New Mexico SIC Commits $150M To Nordic, EnCap

Fund Manager: New Mexico State Investment Council

Assets Managed: $16 Billion (Sept. 30, 2012)

Private Equity: $1.1 billion (Sept. 30, 2012)

Actual PE Allocation: 9.5% (Sept. 30, 2012)

Target PE Allocation: 10%

State Investment Officer: Steven Moise

New Mexico has $1.1 billion in invested private equity capital as of September 2012. That is roughly 9.5 percent of the fund’s overall assets, compared to the system’s 10 percent long-term target. Over the last decade, the state’s private equity portfolio has returned 6.6 percent annually on average, well below its 11.8 percent private equity benchmark.

Under the state’s recent restructuring, the council is boosting annual contributions to private equity funds by $500 million per year, and also is making several private equity investments within its real asset portfolio, including its latest pledge to EnCap.

Houston-based EnCap, which was founded in 1988 and invests mainly in oil and gas exploration and production, has so far produced spectacular returns for investors. EnCap’s previous fund, the 2011 vintage Fund VIII, which raised $3.6 billion, has so far delivered a net IRR of 53 percent, according to June 2012 data from the Los Angeles County Employees’ Retirement System. No return multiples were available.

In addition to its pledge from New Mexico, Fund IX, which has a target of $4.5 billion, has so far secured commitments of $30 million from the Maine Public Employees’ Retirement System and $20 million from the Rhode Island Investment Commission.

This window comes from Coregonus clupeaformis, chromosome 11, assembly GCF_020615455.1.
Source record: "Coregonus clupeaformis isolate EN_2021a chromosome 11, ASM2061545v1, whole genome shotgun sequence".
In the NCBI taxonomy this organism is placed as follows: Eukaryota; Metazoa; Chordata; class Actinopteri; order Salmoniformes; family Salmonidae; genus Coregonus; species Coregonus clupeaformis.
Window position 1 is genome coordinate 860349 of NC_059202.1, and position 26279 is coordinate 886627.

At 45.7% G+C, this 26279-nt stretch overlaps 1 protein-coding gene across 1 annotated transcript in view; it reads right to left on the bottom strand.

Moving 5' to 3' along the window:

Stockholm-based Nordic Capital, which also received a $75 million commitment from the council, mainly buys companies in Scandinavian and German-speaking countries. The fund has reportedly lowered its target for Fund VIII to about $4.5 billion from its original goal of $5.5 billion. The firm, which was founded in 1989, raised about $5 billion for its last fund, the 2008 vintage Fund VII.

Apart from New Mexico’s commitment, Nordic’s Fund VIII has so far received pledges of $400 million from the Washington State Investment Board, $175 million from the Virginia Retirement System, $150 million from the Massachusetts Pension Reserves Investment Management Board and $100 million from the Los Angeles County pension system.

Washington State, in particular, has been an aggressive investor in Nordic funds, committing more than $1.2 billion across six vehicles. The firm’s previous vehicle, Fund VII, has not performed well, according to June 2012 date from Washington State, delivering a net IRR of negative 3 percent together with a net return multiple of 0.9x. Previous funds, such as the 1998 vintage Fund III and the 2000 vintage Fund IV performed far better, delivering net IRRs of 31 percent and 33 percent respectively. Net return multiples were 3.6x and 2.8x, respectively.

Apart from its focus in Scandinavian and Germanic buyouts, Nordic Capital also favors health care companies. One of its biggest investments was its purchase and subsequent sale of Nycomed, a mid-sized European pharmaceutical maker. Nycomed was sold in 2011 to Takeda Pharmaceuticals, a Japanese drug company, for $13.7 billion, an investment that represented a 1.4x return.  Nordic Capital was the main investor in the consortium that bought Nycomed. Others included Avista Capital, DLJ Merchant Banking and Coller International Partners.